British Army
British Army
HomeLEARN SKILLSModern Britain’s female trail blazers (part one)

Modern Britain’s female trail blazers (part one)

Inventor Emily Brooke standing with a bike

From inventing laser lights to being a boxing champ, The Locker profiles three inspirational women who are blazing a serious trail. Check in next week for part two.

 

THE BOXING CHAMP

Nicola Adams, 34

Portrait of boxer Nicola Adams sitting on steps

Nicola may be a two-time Olympic champion (the first ever woman to win a boxing gold medal), but when she was growing up, women weren’t even allowed to fight in competitions. It was banned by the Amateur Boxing Association of England until 1997, as it was believed PMS made women ‘too unstable’ to box.

At the age of 12, Nicola joined an after-school boxing club at a gym in Leeds with her brother, as something to do while her mum went to aerobics. “There weren’t any other girls, but I didn’t mind, I loved it,” she said.

In her new autobiography, Believe, Nicola reveals she felt boxing was her destiny at her first proper fight, when she was just 13: “I won the match and that was the moment I decided that, one day, I was going to be an Olympic champion. When I used to tell people I was going to win gold, they’d laugh at me, but I didn’t care. One day, I was going to prove them all wrong.”

Her determination saw her through tough times – including breaking a bone in her back. She was still in recovery in 2010 when boxing was announced as an Olympic sport, and she had to try out for Team GB dosed up on painkillers.

As well as her two Olympic golds, she’s also the World, Commonwealth Games and European Games champion. She has just turned professional and aims to become Britain’s first female professional world champion. “I want to be remembered as the greatest, like my hero, Muhammad Ali,” she says. Only a fool would bet against her.

 

THE ARMY’S RISING STAR

Janay Gibbons, 26

Portrait of Officer Cadet Janay Gibbons

With no military family history, student Janay was set to be a scientist. But, soon after starting a PhD in Molecular Biology at Anglia Ruskin University in Cambridge, she realised an office job wasn’t for her.

“I wanted an exciting, challenging career,” she explains, “one that offered opportunities to push myself physically and mentally, somewhere where hard work was rewarded.” The answer? The Army.

Deciding she’d like to ‘try before you buy’, Janay joined the Cambridge University Officer Training Corps, which offers a taster of Army life and training. She loved it, and was promoted to the rank of Junior Under Officer, with up to 50 cadets in her charge.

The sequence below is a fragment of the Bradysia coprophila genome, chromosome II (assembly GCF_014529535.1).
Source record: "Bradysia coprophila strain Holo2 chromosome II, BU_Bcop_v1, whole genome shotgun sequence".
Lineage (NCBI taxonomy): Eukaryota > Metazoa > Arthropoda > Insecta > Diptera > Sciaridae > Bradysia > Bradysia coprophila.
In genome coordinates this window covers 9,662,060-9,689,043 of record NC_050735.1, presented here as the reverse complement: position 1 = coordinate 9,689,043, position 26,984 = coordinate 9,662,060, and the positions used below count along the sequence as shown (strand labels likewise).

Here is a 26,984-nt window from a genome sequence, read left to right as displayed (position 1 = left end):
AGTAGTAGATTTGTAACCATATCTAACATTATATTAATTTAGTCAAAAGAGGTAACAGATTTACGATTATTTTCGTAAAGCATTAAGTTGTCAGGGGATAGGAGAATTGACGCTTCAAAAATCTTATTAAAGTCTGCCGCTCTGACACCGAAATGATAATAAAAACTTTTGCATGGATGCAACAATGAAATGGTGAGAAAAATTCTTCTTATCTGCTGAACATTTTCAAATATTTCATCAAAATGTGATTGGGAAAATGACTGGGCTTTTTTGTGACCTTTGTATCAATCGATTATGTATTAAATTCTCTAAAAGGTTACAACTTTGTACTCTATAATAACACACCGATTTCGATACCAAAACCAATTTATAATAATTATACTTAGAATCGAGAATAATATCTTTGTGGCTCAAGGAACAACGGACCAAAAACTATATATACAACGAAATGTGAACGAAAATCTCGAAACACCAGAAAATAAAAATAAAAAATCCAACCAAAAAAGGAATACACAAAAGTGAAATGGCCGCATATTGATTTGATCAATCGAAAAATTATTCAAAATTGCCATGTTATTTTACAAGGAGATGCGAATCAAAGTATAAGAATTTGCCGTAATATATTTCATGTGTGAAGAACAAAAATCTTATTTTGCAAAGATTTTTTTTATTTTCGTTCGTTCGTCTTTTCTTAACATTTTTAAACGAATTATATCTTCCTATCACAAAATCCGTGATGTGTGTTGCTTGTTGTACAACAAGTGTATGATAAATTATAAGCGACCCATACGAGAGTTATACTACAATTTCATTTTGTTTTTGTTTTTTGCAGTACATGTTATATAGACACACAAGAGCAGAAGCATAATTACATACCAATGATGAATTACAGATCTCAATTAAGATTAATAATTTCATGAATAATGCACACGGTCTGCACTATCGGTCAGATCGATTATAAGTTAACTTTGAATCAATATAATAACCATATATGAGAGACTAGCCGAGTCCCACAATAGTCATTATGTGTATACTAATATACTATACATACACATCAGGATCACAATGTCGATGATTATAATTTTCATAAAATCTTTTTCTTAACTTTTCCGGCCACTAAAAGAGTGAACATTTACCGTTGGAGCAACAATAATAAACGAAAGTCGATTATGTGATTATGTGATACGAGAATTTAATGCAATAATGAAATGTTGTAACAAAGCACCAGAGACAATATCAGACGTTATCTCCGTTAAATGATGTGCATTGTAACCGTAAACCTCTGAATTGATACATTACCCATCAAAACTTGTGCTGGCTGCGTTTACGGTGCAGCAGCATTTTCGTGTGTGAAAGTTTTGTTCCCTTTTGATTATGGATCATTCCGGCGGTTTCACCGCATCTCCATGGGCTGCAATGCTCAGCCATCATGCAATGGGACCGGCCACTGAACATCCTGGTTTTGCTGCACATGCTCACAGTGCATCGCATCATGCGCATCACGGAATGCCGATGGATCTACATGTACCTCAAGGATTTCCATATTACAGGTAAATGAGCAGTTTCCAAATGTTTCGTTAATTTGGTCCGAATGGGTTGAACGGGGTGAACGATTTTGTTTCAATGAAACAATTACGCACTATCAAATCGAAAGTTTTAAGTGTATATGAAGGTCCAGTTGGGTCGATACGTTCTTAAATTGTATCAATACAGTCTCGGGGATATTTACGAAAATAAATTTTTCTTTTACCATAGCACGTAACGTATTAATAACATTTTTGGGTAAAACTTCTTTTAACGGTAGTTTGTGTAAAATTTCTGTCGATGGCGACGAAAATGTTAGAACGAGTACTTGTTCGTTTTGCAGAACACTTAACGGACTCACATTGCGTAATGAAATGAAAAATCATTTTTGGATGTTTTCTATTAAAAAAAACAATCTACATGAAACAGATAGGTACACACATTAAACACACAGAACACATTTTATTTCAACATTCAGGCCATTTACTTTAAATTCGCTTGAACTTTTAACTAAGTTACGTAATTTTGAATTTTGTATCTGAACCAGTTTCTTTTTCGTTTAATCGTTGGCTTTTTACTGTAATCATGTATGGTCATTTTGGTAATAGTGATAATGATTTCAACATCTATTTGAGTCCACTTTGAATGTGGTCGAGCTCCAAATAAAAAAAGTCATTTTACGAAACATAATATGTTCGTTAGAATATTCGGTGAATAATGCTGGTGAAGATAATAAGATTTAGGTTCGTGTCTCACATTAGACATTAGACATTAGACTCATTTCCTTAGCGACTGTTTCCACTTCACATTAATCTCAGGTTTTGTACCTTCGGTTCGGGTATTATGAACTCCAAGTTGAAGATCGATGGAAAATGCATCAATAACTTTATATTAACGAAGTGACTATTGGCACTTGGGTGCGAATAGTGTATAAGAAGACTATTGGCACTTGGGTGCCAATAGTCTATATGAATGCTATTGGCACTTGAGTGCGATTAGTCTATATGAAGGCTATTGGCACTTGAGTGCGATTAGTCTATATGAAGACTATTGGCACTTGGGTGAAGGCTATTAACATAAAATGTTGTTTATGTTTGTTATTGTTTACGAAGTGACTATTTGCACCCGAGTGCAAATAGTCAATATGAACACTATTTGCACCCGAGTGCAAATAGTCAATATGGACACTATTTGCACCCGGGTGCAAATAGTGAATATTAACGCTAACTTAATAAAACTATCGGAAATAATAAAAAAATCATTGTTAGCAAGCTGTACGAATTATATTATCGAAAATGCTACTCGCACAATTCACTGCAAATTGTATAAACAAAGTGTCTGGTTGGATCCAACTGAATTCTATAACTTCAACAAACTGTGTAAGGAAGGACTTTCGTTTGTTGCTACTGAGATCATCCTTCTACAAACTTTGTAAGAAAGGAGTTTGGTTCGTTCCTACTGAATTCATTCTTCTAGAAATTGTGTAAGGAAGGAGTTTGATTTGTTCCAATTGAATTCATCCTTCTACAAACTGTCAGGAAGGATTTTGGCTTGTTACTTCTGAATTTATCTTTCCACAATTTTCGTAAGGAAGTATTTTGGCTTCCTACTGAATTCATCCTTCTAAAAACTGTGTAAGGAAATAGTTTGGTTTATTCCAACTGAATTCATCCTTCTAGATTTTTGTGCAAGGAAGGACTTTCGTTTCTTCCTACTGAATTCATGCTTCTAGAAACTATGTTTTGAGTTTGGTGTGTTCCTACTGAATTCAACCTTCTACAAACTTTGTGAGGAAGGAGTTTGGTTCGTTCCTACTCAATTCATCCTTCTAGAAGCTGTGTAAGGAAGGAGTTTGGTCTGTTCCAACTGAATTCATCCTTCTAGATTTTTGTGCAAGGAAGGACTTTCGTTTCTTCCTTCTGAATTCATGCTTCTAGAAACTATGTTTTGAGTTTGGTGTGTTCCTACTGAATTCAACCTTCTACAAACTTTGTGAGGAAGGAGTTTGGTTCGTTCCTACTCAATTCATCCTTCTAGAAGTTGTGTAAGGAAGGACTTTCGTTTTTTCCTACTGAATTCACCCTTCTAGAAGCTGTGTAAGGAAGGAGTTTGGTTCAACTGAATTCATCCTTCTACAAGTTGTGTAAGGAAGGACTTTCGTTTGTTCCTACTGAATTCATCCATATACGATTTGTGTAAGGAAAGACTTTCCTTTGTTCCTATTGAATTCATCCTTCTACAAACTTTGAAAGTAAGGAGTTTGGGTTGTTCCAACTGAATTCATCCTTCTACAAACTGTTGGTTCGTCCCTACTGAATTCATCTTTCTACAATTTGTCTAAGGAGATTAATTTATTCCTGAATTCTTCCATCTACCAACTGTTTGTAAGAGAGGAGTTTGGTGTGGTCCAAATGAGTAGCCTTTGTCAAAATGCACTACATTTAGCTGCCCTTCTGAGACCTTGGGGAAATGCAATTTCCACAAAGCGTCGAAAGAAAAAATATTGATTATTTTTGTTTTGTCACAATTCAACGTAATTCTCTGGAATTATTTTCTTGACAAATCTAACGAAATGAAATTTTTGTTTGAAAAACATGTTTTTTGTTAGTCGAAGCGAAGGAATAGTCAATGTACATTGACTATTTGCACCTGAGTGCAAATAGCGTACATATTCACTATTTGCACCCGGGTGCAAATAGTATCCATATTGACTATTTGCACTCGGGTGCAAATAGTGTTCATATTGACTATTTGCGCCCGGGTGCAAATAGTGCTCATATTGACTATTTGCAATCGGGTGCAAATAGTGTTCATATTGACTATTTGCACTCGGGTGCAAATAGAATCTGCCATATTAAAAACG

She was also picked as one of a handful of ‘Churchill Next Generation Leaders’ to take part in a leadership development programme open to rising stars in any field nationwide.

This year, Janay took the opportunity to design, plan and lead an expedition of 12 British officer cadets and several members of the Moroccan Armed Forces to trek over 150km through remote villages and climb the three highest peaks in North Africa in winter conditions.

Despite still studying for her PhD, Janay was responsible for everything from kit, food, travel and accommodation to detailed safety plans.

“I’ve had comments from some friends who think this isn’t a ‘girl’s job’, but they make me more determined not to give up. Being a woman has never got in my way – maybe because I’d never let it,” she says.

“Someone once said to me: ‘You’re good, for a girl’, and my response was, ‘I’m not striving to be good for a girl, I’m striving to be good full stop’.”

Janay is now going through the selection process to train to be an Army Officer at the Royal Military Academy Sandhurst.

 

THE INVENTOR

Emily Brooke, 31

Inventor Emily Brooke standing with a bike

Emily doesn’t class herself as an entrepreneur. Yet through Blaze, the company she founded in 2012, she has established herself as one of the most prominent inventors and CEOs in the country.

She set up her business a year after graduating from the University of Brighton, where she had first come up with the idea of a front bike light that projects the laser outline of a bicycle on the tarmac ahead.

Funding for the Laserlight was initially found through Kickstarter, where more than £55,000 worth of pledges were made. The buzz created by the online campaign – this was a time when crowdfunding was a new concept – attracted the backing of larger investors like Sir Richard Branson’s family.

The product came to market in 2014, and has since shifted thousands of units and won acclaim from cyclists and motorists alike. One study found that it improved cyclists’ visibility to a bus driver from 72% to 96%. Their universal popularity has seen Laserlights adopted by bike share schemes in cities across the globe.

Emily’s company has since developed a range of rear lights and partnered with community schemes such as The Bike Project, which supplies second hand cycles to refugees.

It’s been a long journey for Emily, who caught the cycling bug after completing a charity ride from Land’s End to John O’Groats, but it’s all been worth it. In February she was named Business Woman of the Year 2017 at the FDM Everywoman in Technology Awards, and in June was named on the Queen’s Birthday Honours list.

As she told the BBC: “Life is for living. You’ve got to run at it. You only get one shot.”

MORE: How to lead a sports team